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With 53 countries to choose from, it's not difficult for the Mennonite Central Committee to find somewhere to lend help. The devastating earthquakes that struck Haiti this year, however, have given MCC a new focal point for its
"Haiti was one of our big ones this past year and although everyone was doing Haiti, we were quite involved with that at Connections," Laurel Horst said.
On Aug. 6-7, MCC will hold its 45th annual relief sale and auctions to raise money for charity.
Horst, a former MCC auction board member, said she finds it easy to support the auction because the organization is one of the first to supply blankets and food to disaster victims, but it also is there for "the long haul."
"After the majority of the people come home, (MCC) is there helping with emotions and that type of thing also,"
Horst referenced the 2004 tsunami that hit many Asian countries as one example of MCC's lasting impact.
"MCC is still working things out there, too," she said.
Though the benefit auction draws attention to the needy, by no means is it a somber event.
"It just became the thing to do the first Saturday in August," Horst said. "Friday night especially seems to be a reunion time when you catch up with families and you also catch up with people you went to school with or worked with."
Festivities begin Thursday evening on the Central Christian Schools campus with a youth night held in conjunction with Steve Wingfield Ministries. Board Vice President Lonita Mast said the evening will be filled with contemporary music, featuring the local band Polen.
Food vendors will be open Friday and a more family-oriented fun night will take place under the tent, less action-packed than the hustle and bustle of Saturday.
Activities begin at 7 a.m. Saturday, with breakfast served on campus and those who haven't stuffed themselves too much can take part in the "Run for Relief" 5k race. At 9 a.m. the art and collectibles and wood auctions begin. The quilt auction begins at 10 a.m.
Items at the auctions have been collected over the year by volunteers like Horst, who visits about 130 furniture retailers and woodworking businesses to gather donations for the wood auction. Horst and her husband team up to supply the auction. She secures the donations while her husband catalogues them the first week in July.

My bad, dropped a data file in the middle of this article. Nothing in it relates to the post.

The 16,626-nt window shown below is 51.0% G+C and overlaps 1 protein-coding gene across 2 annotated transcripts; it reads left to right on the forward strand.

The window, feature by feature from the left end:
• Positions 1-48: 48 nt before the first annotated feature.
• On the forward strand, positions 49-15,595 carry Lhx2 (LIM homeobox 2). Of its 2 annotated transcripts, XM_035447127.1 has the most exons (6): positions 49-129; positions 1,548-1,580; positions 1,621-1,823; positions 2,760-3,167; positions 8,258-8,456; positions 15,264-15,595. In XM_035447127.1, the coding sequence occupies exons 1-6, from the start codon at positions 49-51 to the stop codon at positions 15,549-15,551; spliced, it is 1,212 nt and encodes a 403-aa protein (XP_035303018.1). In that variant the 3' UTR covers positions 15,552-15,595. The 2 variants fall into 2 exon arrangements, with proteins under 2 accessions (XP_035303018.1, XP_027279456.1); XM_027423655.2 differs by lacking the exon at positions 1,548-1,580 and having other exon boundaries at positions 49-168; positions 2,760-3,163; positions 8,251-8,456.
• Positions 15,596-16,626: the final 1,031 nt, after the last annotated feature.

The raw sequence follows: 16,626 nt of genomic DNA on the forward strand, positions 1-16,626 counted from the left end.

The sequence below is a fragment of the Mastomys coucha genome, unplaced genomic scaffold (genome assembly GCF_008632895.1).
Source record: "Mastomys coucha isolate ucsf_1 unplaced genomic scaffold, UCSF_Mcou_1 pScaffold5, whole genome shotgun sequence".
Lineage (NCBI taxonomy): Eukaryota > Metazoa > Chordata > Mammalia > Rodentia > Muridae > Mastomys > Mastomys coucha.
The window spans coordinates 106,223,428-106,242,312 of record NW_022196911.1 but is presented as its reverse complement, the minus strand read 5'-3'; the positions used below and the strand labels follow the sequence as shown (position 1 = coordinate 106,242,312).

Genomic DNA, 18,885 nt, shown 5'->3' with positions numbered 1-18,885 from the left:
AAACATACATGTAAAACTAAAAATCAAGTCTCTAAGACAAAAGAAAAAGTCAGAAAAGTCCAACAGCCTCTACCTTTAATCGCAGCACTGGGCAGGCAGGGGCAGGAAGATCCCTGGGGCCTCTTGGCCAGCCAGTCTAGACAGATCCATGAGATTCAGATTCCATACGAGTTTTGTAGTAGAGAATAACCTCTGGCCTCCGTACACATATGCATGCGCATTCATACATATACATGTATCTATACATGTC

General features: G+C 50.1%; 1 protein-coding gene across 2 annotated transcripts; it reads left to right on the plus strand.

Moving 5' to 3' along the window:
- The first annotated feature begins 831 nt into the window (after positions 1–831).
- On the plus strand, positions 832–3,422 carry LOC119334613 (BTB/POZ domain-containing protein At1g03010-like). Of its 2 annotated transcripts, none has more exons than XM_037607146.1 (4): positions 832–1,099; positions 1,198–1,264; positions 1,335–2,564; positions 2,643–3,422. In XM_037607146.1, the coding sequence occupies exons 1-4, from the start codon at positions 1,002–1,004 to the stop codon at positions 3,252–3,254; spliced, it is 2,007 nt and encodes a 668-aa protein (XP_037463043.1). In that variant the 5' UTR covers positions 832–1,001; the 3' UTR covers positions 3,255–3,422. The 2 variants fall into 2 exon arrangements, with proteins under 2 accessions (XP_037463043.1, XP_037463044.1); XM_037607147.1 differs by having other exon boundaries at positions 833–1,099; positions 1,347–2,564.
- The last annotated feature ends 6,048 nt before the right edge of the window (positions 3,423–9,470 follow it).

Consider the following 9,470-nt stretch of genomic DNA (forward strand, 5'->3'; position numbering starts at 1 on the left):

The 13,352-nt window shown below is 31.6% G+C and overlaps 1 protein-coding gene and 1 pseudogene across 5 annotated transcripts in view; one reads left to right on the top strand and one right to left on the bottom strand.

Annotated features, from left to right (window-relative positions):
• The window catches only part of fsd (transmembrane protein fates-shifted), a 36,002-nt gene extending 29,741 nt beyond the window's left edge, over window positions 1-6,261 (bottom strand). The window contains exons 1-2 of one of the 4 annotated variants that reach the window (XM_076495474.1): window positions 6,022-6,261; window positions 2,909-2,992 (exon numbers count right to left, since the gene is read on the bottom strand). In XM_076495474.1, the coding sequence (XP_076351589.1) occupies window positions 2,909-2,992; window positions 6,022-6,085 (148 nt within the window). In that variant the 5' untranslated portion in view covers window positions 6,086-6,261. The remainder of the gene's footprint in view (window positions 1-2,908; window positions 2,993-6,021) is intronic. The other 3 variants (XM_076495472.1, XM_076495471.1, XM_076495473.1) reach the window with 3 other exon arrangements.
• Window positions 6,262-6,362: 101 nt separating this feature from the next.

"If you have a passion for it and you know what the money is going for, it's not hard," Horst said.
Apparently, Horst isn't the only person who holds this viewpoint: She said of all the businesses she inquires for donations, about 75 percent donate something. Horst has confirmed high chairs, cabinets, tables, beds and several other items for the 2010 wood auction.
Quilts have been a big hit in the sale, too. Beth Miller, who works with public relations for the sale, said a group of four women work on a quilt that always catches patrons' attention.
"They go overboard -- you know what I mean. They work really hard. The quilt almost tops the sale every year,"
The festival-like event makes passing along the charitable tradition easy. Because families spend the day together, children watch their parents volunteer, donating food, time, hand-made items and having fun while doing it.
"This instills in younger ones the ideas of volunteering and where your priorities are," Horst said.
Mast, who has served on the board for more than eight years, said she sees the sale as a community effort. A lot of work goes into the sale, with writing press releases, creating radio ads, gathering and taking inventory of donations, baking and organizing.
"On sale day, I'm usually wherever we need help. I fill in wherever. All the board members are kind of like that ... everybody pitches in where we need to pitch in."
For more information about the event, visit www.ohiomccreliefsale.org.